Escalating clashes over fertile land in Kenya's Mount Elgon region have killed 60 people and forced tens of thousands more to flee their homes since December, said the Kenya Red Cross on Tuesday.
Land is an explosive issue in the east African nation where for decades top politicians grabbed public land for political patronage, often dividing it among members of their tribe.
Local members of parliament say the latest clashes broke out when people displaced from their ancestral land attacked communities now occupying their land.
Police blamed the violence on criminal gangs.
"Since the December flare-up in hostilities, 31 200 people have been displaced and 60 people killed,” said Anthony Mwangi, a Kenya Red Cross spokesperson.
Local MP John Serut said the police were tracking a group calling itself the Sabaot Land Defence Force, which says it represents people forced off their land by successive governments, launching attacks from caves in Mount Elgon.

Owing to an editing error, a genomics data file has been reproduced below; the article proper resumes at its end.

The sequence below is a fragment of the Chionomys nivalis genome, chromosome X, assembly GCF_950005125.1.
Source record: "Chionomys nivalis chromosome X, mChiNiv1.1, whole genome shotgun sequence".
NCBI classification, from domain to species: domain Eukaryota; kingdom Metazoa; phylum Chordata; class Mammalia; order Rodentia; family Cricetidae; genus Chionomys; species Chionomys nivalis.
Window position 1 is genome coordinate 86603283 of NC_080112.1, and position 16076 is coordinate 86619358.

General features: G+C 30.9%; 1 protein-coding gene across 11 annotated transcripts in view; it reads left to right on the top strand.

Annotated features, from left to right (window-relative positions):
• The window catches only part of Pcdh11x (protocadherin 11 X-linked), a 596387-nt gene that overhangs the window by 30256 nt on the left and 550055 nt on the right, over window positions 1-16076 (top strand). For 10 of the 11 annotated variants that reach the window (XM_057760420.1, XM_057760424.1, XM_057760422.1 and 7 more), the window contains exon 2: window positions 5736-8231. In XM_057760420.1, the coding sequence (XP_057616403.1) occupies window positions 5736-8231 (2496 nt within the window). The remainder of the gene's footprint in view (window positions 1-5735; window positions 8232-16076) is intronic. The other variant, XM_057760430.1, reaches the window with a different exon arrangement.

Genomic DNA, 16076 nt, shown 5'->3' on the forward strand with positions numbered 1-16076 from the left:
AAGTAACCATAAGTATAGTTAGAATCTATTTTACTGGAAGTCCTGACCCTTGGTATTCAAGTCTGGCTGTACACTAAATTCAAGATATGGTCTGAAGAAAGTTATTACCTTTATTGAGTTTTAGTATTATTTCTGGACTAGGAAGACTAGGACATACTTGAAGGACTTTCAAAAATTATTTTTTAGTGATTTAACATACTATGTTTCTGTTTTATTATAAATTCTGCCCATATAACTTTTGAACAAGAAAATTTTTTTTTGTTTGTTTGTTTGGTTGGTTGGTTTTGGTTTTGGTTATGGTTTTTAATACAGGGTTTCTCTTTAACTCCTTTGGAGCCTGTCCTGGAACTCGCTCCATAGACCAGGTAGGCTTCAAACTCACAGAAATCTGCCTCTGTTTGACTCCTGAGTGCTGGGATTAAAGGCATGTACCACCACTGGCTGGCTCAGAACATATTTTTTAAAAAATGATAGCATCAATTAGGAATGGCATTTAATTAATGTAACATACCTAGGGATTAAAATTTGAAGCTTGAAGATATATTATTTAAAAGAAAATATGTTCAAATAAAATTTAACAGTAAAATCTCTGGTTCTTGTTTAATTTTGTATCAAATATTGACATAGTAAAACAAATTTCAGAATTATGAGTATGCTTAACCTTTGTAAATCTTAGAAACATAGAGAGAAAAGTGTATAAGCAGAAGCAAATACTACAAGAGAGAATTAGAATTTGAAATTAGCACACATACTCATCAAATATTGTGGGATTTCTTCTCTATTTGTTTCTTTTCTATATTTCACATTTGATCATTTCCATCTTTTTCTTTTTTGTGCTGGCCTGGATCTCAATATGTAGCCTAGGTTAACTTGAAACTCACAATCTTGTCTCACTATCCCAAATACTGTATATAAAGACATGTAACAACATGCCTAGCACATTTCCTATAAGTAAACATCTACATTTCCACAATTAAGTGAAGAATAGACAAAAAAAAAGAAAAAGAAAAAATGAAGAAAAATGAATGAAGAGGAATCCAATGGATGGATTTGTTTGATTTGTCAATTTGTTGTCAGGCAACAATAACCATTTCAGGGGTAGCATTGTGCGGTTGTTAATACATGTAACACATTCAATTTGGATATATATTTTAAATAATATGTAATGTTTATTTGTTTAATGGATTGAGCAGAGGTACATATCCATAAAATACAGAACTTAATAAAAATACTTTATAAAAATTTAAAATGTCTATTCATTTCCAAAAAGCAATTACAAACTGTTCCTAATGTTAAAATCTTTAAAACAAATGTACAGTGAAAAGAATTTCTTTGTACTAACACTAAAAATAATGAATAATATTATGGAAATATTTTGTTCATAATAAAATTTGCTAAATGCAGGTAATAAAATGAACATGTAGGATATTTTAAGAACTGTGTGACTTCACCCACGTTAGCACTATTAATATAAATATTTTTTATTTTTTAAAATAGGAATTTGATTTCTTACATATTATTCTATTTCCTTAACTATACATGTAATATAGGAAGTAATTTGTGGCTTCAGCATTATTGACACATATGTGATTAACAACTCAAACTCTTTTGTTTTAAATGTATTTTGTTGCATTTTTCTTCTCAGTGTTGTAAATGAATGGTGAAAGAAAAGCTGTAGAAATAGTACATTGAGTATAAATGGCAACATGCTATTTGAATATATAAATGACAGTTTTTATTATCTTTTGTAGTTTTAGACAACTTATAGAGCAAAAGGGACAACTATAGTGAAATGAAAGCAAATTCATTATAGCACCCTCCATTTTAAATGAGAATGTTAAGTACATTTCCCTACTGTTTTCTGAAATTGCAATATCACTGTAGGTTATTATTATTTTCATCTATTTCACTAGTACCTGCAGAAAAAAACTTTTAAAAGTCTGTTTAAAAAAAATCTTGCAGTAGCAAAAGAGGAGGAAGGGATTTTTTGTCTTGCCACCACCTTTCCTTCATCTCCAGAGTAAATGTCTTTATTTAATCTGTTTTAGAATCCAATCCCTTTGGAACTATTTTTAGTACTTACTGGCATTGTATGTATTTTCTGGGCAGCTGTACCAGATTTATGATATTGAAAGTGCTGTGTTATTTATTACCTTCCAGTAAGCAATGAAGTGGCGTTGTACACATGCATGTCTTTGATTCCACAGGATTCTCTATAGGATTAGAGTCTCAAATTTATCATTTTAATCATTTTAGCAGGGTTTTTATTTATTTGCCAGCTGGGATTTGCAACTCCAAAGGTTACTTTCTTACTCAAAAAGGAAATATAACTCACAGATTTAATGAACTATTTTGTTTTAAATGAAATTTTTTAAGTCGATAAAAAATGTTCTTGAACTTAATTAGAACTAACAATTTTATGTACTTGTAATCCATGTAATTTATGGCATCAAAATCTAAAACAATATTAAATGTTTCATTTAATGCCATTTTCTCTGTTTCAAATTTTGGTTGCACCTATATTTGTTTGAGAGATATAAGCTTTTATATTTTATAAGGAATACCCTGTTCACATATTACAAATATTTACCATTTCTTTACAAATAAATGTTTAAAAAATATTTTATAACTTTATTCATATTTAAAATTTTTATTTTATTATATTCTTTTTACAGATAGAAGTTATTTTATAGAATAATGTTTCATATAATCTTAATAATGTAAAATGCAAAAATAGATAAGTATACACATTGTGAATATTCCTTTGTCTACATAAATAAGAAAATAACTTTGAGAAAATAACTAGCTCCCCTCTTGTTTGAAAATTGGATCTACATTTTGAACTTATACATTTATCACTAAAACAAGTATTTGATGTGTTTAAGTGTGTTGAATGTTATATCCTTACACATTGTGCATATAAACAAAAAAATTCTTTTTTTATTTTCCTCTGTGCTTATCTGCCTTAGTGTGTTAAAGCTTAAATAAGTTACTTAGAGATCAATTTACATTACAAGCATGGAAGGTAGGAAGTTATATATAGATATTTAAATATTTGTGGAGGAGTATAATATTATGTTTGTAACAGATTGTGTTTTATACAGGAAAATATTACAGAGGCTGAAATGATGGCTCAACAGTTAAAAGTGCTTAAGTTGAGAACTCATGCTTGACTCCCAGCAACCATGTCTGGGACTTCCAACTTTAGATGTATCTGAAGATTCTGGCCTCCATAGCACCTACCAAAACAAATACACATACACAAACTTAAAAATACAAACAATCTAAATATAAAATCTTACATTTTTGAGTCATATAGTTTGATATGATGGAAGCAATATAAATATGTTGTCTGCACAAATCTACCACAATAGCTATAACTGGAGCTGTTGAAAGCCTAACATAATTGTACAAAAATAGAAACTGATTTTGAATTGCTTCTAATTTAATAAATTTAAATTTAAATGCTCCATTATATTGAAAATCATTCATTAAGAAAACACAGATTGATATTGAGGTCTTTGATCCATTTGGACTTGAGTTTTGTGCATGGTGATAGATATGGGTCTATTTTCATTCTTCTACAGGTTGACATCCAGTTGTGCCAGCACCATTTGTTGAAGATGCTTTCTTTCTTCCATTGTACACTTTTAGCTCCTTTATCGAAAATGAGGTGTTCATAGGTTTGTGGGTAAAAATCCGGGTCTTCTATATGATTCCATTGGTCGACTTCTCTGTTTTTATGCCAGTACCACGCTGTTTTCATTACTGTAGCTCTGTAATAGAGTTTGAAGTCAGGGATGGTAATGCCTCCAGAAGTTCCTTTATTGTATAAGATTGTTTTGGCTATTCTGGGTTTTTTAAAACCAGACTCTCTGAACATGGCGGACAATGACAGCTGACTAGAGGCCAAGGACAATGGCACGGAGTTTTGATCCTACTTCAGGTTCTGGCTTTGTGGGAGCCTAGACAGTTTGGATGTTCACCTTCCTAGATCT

“About 30 of that particular defence force have so far been arrested and I am asking the government not to relent until all the criminals have been arrested,” said Serut.
Police said they had shot and arrested several men in the area around the Mount Elgon national park, renowned for its herds of elephants.
“The ongoing police operations are aimed at flushing out raiders hiding in caves who have been terrorising residents of the area ... calm has been restored,” said police spokesperson Gideon Kibunjah.
He said police also seized weapons, but did not provide details.
Serut said the problems in the fertile area dated back to the 1960s when the government set aside 19 000 acres to settle landless families soon after independence from Britain in 1963.
Local media said on Tuesday two more people were killed in the troubled region, including a primary school teacher, as homes were torched and hundreds more people forced to flee.